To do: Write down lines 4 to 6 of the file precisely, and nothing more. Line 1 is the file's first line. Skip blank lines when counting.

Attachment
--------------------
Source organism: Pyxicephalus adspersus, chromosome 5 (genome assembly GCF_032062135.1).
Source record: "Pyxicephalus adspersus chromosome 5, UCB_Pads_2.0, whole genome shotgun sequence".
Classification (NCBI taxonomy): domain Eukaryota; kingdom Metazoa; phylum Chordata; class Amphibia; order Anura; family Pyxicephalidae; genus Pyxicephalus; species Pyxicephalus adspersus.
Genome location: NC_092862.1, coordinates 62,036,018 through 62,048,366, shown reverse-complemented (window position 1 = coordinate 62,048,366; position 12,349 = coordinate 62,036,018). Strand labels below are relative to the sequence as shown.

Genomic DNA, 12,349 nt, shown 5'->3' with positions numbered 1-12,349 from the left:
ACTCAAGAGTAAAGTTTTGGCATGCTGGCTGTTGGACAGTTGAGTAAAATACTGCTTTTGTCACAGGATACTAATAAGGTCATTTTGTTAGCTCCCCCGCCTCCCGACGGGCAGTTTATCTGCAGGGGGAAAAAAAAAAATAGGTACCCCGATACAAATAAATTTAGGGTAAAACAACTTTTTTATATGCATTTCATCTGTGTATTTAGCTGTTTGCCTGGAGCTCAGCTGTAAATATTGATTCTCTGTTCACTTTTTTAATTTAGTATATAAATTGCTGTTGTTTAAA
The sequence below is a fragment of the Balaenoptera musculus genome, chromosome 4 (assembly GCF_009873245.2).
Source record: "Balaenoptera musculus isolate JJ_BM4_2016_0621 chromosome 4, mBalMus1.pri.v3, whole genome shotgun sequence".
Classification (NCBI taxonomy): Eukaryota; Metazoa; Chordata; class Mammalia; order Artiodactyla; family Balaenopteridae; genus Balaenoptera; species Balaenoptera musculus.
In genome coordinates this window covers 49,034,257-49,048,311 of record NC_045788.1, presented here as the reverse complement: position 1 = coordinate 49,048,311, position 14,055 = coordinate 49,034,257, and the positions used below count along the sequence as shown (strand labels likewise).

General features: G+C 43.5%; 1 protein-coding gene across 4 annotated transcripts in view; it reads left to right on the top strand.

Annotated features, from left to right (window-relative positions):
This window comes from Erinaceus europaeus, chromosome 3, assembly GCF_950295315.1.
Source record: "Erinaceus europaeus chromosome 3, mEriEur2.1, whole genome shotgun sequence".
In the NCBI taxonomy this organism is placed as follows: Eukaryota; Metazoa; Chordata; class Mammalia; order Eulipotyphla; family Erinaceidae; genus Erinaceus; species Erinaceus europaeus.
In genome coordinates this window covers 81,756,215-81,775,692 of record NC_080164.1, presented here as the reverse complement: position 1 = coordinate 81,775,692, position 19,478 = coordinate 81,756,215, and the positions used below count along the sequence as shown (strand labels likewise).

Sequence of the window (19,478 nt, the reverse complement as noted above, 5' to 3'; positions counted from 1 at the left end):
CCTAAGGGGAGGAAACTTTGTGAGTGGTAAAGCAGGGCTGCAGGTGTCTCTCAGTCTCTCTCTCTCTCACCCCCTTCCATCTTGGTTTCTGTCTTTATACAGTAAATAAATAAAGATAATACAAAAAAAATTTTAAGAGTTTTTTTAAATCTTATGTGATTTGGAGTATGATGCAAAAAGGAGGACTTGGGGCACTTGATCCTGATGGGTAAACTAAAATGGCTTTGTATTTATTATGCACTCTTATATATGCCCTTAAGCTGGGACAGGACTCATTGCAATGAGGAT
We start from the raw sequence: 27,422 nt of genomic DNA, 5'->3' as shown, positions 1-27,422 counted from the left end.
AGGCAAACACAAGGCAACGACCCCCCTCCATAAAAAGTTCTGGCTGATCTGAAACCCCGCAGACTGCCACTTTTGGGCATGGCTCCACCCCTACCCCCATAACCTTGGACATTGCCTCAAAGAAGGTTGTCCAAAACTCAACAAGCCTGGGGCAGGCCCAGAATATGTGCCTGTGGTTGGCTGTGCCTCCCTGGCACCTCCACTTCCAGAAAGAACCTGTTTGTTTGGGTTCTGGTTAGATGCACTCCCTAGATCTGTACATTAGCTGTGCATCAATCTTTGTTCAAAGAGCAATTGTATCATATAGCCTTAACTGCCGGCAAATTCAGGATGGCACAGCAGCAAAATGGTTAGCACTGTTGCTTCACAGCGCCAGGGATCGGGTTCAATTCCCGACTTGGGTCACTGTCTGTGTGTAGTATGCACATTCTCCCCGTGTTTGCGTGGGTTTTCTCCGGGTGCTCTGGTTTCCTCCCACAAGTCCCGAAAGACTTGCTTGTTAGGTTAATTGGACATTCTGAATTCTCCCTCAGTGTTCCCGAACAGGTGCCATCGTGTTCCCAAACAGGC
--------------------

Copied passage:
Genome location: NC_092862.1, coordinates 62,036,018 through 62,048,366, shown reverse-complemented (window position 1 = coordinate 62,048,366; position 12,349 = coordinate 62,036,018). Strand labels below are relative to the sequence as shown.

Genomic DNA, 12,349 nt, shown 5'->3' with positions numbered 1-12,349 from the left:
ACTCAAGAGTAAAGTTTTGGCATGCTGGCTGTTGGACAGTTGAGTAAAATACTGCTTTTGTCACAGGATACTAATAAGGTCATTTTGTTAGCTCCCCCGCCTCCCGACGGGCAGTTTATCTGCAGGGGGAAAAAAAAAAATAGGTACCCCGATACAAATAAATTTAGGGTAAAACAACTTTTTTATATGCATTTCATCTGTGTATTTAGCTGTTTGCCTGGAGCTCAGCTGTAAATATTGATTCTCTGTTCACTTTTTTAATTTAGTATATAAATTGCTGTTGTTTAAA